A second challenge appears to be how to effect inter-sector planning and coordination so that nutrition objectives can become part of so called ‘nutrition sensitive’ planning in emergencies.
    Again, the response to the Syria crisis first highlighted the lack of influence of nutrition actors on widespread social protection planning. The GNC case studies in this issue again demonstrate lack of coordination between the nutrition sector and other sectors to enhance the nutrition sensitivity of programming in water, sanitation and hygiene (WASH), food security, health and social protection. A key question is whether the overall cluster mechanism does enough to support the potential for inter-sector collaboration and planning and what role the nutrition cluster can have in realising this potential.

    Finally, the case studies show a highly variable engagement in preparedness and longer-term coordination mechanisms – especially where a formal inter-agency standing committee (IASC) activation of the cluster is not needed or wanted. Engagement of the cluster with Scaling Up Nutrition (SUN) actors and mechanisms may provide an excellent opportunity to strengthen links between humanitarian and development planning. The new ENN programme of work to support the SUN Movement’s knowledge management work in fragile and conflict affected states should ensure that ENN is able to fully capture this type of collaboration in the future. e new thematic areas on SUN opened on ennet should also, we hope, help cross-fertilise experiences between cluster/SUN mechanisms (for example, see www.en-net.org/question/ 2485.aspx) and develop connections between humanitarian and development practitioners.

    A final word on Field Exchange itself. As you’ll have noticed, the size of our print edition has grown over the last couple of years (issue 24 was just 28 pages!). This reflects, no doubt, the appetite to share and learn from each other and the breadth of programming and research now relevant to nutrition. However, we do need to consider what is manageable to sustain (in terms of resources) and digest (for our readership).

    So over the coming months, we’ll be looking to innovate a little on how we deliver Field Exchange content to you, such as selected content for print, online editions, changes in format, etc.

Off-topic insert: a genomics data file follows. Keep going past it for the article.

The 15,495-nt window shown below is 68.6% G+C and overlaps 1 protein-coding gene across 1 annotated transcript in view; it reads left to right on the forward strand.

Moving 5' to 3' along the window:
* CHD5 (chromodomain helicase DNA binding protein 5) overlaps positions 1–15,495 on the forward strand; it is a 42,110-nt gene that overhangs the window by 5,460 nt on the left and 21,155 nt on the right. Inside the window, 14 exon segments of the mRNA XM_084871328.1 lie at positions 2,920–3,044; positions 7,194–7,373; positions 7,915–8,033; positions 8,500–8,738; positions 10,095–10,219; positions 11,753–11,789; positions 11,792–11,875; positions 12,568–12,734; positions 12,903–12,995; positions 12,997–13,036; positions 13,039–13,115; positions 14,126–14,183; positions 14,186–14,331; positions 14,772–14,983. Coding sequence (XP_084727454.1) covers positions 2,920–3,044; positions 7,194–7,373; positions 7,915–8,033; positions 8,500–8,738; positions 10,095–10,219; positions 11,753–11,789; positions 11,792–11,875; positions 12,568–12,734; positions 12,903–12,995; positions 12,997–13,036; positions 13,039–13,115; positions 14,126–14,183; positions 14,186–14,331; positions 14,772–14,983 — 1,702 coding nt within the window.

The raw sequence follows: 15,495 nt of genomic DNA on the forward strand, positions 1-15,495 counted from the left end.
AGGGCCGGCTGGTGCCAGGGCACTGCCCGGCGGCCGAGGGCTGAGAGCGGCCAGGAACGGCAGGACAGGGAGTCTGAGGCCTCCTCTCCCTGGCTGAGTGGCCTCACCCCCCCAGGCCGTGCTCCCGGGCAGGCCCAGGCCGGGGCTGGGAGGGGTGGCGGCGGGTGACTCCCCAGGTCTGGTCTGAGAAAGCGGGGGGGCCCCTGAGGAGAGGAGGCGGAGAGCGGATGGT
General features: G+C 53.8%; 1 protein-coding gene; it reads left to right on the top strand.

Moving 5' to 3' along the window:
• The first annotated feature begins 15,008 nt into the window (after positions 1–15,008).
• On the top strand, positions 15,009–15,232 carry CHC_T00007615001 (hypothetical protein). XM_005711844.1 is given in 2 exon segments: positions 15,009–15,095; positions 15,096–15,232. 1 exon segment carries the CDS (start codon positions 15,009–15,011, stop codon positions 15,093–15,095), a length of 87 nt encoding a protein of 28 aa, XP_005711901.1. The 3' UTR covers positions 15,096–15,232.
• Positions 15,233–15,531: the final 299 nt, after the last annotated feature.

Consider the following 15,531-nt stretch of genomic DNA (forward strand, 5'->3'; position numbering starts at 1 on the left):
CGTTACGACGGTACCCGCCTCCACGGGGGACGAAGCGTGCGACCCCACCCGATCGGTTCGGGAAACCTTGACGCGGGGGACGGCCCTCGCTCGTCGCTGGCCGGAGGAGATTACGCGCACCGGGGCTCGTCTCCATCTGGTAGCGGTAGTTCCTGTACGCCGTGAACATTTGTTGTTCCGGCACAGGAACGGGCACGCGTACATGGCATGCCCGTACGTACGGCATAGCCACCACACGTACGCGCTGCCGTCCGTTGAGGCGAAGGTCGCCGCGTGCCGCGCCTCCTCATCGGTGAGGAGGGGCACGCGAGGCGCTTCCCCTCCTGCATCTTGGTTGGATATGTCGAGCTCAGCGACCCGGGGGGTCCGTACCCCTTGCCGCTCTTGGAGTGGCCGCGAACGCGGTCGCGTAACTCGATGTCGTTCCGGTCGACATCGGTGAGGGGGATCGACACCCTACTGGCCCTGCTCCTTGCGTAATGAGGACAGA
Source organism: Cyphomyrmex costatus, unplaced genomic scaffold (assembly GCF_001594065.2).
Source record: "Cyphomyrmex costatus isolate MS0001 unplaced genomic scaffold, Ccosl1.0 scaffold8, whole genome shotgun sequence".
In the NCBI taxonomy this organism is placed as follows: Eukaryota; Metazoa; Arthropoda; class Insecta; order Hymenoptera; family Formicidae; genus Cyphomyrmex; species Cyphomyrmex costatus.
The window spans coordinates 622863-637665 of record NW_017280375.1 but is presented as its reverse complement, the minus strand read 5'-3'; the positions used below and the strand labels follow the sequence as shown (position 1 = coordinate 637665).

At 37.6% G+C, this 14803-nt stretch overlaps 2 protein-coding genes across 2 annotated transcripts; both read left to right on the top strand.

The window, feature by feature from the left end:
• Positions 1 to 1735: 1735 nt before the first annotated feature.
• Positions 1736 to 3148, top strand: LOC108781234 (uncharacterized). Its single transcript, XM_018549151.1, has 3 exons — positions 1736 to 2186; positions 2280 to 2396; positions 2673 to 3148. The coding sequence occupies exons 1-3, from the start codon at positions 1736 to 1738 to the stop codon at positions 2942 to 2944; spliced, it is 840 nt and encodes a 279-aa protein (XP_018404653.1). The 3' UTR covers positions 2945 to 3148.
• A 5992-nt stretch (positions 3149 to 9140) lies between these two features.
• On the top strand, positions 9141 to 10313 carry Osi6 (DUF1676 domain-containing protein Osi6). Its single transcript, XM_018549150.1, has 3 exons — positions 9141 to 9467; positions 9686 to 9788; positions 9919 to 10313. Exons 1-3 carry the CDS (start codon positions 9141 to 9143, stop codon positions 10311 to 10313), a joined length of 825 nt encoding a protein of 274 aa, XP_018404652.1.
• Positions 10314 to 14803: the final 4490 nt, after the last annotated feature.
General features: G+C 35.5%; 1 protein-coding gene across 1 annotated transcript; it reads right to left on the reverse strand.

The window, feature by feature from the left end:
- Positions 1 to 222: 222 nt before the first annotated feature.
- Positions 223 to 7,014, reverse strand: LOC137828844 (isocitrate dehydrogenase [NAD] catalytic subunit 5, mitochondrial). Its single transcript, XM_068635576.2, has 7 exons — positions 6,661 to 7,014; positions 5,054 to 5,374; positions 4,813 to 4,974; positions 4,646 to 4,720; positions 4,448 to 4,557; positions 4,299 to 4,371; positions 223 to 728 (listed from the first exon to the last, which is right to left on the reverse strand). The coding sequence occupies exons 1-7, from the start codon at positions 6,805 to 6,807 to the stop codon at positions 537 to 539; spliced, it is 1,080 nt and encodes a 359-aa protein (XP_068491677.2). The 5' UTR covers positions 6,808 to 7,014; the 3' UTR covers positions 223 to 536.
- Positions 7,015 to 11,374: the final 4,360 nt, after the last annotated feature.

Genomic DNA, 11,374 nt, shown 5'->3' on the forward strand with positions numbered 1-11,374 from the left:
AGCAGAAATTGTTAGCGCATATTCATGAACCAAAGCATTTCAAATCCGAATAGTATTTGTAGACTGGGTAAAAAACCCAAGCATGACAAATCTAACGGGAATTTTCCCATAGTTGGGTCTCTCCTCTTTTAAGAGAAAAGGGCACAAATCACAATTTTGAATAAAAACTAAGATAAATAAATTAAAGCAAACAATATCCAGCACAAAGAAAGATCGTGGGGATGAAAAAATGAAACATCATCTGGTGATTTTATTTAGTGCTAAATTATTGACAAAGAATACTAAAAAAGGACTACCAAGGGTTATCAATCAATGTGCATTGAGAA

We’ll contact those of you who have shared your email addresses for feedback and welcome unsolicited suggestions anytime; make sure your contacts are up to date (or add them) at: www.ennonline. net/subscribe/fex

    Jeremy Shoham & Marie McGrath Field Exchange Co-editors


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    Source: World Health Organization
    Country: Guinea, Liberia, Sierra Leone

    • L’urgence de santé publique de portée internationale liée à Ebola en Afrique de l’Ouest a été déclarée terminée le 29 mars 2016. Au total, 28 616 cas confirmés, probables et suspects ont été notifiés en Guinée, au Libéria et en Sierra Leone, dont 11 310 décès.

    • Dans le dernier foyer de cas, sept cas confirmés et trois cas probables de maladie à virus Ebola ont été notifiés entre le 17 mars et le 6 avril par les préfectures de N’Zérékoré (neuf cas) et Macenta (un cas) dans le sud-est de la Guinée. Entre le 1er et le 5 avril, trois cas confirmés ont également été notifiés à Monrovia (Libéria) ; il s’agit de la femme et des deux enfants du cas de Macenta, qui se sont rendus à Monrovia.

    • Le cas indicateur de ce foyer (une femme âgée de 37 ans de Koropara, une souspréfecture de N’Zérékoré) a vu ses symptômes apparaître aux environs du 15 février et est décédé le 27 février sans diagnostic confirmé. La source de son infection est probablement due à une exposition à des liquides biologiques infectés d’un survivant d’Ebola.

    • En Guinée, le dernier cas a obtenu un deuxième résultat négatif au test de dépistage d’Ebola le 19 avril. Au Libéria, le dernier cas a obtenu un deuxième résultat négatif le 28 avril.

    • Le délai de 42 jours (deux fois la période d’incubation) qui doit s’écouler avant de pouvoir déclarer la fin de la flambée épidémique au Libéria prendra fin le 9 juin. La Guinée a déclaré la fin de la transmission du virus Ebola le 1er juin.

    • La Sierra Leone a contenu la dernière flambée d’Ebola en mars 2016 ; elle maintient une surveillance soutenue en réalisant des écouvillonnages et des tests sur toutes les personnes dont le décès a été signalé, et en procédant sans délai à l’investigation et au dépistage de tous les cas suspects. La politique d’écouvillonnage sera revue le 30 juin.